ISLAMABAD  – The Capital Development Authority has to pay over Rs 300 million on account of miscalculated streetlights for the last one decade, exposing flagrant negligence of the authority’s finance managers.

The cash-starved authority was supposed to pay bills for 42500 streetlights but it kept paying for 65000 streetlights across the federal capital, inflicting loss of over Rs 300 million, an official document revealed.

The CDA pays for streetlights on estimated basis with no meters installed to show exact units. The CDA had been paying lump sum Rs 1 billion a year instead of Rs 653 million for the exact number of lights fittings. Recently, as part of a drive to conduct energy audit of Islamabad, the Street Lights Directorate of the CDA counted the streetlight fittings that revealed that there were around 42500 light fittings in the city instead of 65,000 as was previously thought of.

“This would require the negotiation with IESCO for reduction in the electricity bill,” said a CDA official related to the exercise.

He said that at present, the CDA ended up by paying a large sum of around Rs 1.5 billion in a year on account of electricity consumption alone, out of which the street lights had major share of around Rs 1 billion on estimated basis.

The official said tha the unmetered streetlights of the Federal Capital had always been a bone of contention between the CDA and the IESCO over billing as the former wanted to minimize its expenditures while the latter desired to maximize its receipts.

The official opined that if meters were installed on lights fittings, the billed amount could be reduced substantially because a considerable number of polls either remained off or did not even exist. On the other hand, he said the IESCO expressed inability to install meters due to high load on a single circuit.

He said that an effort was made in the past in year 2000 by army monitoring teams, which got meters installed through IESCO that resulted into reduction of bills but later the meters were either burnt or stolen and the billing was reverted to estimated basis again.

Early, this year, the CDA had invited firms for conducting energy audit of streetlights to reduce bills. Meanwhile, the formation concerned of the CDA convinced the IESCO to charge the bills on fixed unit of 37 million per month that cost about Rs 68 million that led the CDA to drop the plan of hiring firms to conduct the audit.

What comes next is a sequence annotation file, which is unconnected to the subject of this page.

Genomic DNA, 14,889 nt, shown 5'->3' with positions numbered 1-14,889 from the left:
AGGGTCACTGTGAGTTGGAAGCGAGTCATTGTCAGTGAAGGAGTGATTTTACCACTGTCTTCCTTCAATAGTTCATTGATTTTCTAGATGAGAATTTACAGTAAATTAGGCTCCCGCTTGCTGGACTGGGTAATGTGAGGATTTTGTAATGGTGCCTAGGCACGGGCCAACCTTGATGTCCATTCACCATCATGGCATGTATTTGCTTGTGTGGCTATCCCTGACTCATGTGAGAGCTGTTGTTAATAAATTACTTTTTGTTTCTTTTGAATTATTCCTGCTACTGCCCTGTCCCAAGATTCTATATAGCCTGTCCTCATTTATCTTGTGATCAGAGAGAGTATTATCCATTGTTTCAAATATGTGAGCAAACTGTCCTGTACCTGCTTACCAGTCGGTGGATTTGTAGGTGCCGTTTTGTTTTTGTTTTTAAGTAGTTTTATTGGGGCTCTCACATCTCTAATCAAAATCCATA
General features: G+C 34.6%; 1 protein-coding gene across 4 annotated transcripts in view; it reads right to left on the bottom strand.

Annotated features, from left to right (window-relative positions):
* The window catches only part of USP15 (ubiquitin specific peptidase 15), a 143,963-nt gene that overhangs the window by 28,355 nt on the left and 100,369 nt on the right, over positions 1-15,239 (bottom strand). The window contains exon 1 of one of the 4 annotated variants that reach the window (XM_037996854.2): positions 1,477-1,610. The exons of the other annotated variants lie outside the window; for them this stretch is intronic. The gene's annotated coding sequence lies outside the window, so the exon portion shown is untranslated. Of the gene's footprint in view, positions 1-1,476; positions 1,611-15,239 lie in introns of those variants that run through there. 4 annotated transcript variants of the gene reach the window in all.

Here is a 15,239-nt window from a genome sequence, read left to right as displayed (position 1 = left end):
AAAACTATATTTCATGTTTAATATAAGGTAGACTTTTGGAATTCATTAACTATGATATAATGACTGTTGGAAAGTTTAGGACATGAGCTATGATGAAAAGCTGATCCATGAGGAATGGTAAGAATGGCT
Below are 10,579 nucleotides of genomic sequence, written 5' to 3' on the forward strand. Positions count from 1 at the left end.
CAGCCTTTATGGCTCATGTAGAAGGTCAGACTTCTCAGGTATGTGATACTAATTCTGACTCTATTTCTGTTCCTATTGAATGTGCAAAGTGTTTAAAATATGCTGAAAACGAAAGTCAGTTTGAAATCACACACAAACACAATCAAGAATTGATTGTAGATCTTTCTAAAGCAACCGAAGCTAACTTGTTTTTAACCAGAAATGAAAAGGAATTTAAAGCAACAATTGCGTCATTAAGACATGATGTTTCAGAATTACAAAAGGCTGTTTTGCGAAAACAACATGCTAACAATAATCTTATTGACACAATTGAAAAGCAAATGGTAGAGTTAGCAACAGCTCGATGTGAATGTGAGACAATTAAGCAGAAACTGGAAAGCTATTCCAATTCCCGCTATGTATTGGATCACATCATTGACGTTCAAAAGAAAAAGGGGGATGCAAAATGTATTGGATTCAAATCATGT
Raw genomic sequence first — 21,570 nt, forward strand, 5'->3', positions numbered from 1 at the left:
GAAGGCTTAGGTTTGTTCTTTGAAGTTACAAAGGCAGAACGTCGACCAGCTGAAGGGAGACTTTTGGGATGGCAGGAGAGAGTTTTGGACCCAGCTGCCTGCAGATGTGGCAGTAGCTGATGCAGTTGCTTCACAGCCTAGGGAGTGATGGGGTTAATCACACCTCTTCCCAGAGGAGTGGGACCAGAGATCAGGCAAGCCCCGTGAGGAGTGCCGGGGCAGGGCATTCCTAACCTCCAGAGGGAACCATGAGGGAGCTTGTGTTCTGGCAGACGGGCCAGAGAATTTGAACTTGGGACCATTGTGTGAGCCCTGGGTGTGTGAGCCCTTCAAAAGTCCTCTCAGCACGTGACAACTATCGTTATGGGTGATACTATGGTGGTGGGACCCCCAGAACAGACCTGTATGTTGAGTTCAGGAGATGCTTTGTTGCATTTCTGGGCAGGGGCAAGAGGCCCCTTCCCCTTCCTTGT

The official said that as the government had now launched an energy conservation drive that had resulted into switching off more polls that called for another round of negotiations with the IESCO for reducing the bills. He said in this situation, the CDA was considering to call for proposals afresh from firms with more stringent terms of reference and that the authority would prefer the firms having experience of dealing with the IESCO.

Meanwhile, learning lessons from embarrassments brought by the dubious balloting of plots in the past, the Capital Development Authority has finally formulated new standard operating procedures (SOPs) to ensure transparency by inviting corruption watchdogs to monitor the process, besides using the latest technologies.

In its recent meetings, the CDA Board has approved the new SOPs introducing various corrective and preventive measures to make transparent the process of balloting for plots, Hajj and others. According to the new SOPs, the organizations like Transparency International, National Accountability Bureau and Federal Investigation Agency will be invited along with other stakeholders and media to ensure transparency in the process.

A video recording of the whole balloting process will be arranged to make it part of the official record. Nomination and intimation of representative will be made to coordinate balloting activities with the IT Directorate of the authority at least two weeks prior to balloting date and that the balloting information will be published in newspapers and CDA website one week prior to balloting date.

After finalizing and notifying the balloting venue, the duly signed hard and soft copy of data to be used in balloting will be provided to the IT Directorate at least four days before the balloting and the data will be considered frozen.

Any change in the received data will be accepted with the approval of both members concerned and any change 24 hours before balloting will be approved only by the authority’s chairman. The IT Department will publish a signed copy of results on the website and that the random balloting using seed value from participants will be conducted at the venue.

At the end of balloting, the IT Directorate will hand over the printed results to the representative of the directorate concerned for necessary action. Moreover, the programme code to be used for balloting will be vetted by the Pakistan Computer Bureau and placed on record for future usage.